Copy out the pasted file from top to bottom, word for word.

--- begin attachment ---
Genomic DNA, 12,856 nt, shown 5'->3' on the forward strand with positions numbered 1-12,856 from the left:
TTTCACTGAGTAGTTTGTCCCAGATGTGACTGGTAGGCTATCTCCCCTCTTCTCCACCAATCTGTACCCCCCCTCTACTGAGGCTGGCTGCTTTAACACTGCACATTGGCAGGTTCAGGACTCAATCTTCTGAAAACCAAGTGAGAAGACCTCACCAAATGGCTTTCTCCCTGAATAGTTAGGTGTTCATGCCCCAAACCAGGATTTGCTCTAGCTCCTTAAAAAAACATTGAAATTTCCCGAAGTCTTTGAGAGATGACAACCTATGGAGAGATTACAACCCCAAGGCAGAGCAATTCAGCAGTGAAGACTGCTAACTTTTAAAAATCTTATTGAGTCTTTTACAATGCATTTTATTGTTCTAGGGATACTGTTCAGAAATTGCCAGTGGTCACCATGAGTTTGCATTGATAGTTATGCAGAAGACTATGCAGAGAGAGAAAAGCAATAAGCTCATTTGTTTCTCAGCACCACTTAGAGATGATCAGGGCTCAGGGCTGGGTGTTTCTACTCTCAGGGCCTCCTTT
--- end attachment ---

Genomic DNA, 12,856 nt, shown 5'->3' on the forward strand with positions numbered 1-12,856 from the left:
TTTCACTGAGTAGTTTGTCCCAGATGTGACTGGTAGGCTATCTCCCCTCTTCTCCACCAATCTGTACCCCCCCTCTACTGAGGCTGGCTGCTTTAACACTGCACATTGGCAGGTTCAGGACTCAATCTTCTGAAAACCAAGTGAGAAGACCTCACCAAATGGCTTTCTCCCTGAATAGTTAGGTGTTCATGCCCCAAACCAGGATTTGCTCTAGCTCCTTAAAAAAACATTGAAATTTCCCGAAGTCTTTGAGAGATGACAACCTATGGAGAGATTACAACCCCAAGGCAGAGCAATTCAGCAGTGAAGACTGCTAACTTTTAAAAATCTTATTGAGTCTTTTACAATGCATTTTATTGTTCTAGGGATACTGTTCAGAAATTGCCAGTGGTCACCATGAGTTTGCATTGATAGTTATGCAGAAGACTATGCAGAGAGAGAAAAGCAATAAGCTCATTTGTTTCTCAGCACCACTTAGAGATGATCAGGGCTCAGGGCTGGGTGTTTCTACTCTCAGGGCCTCCTTT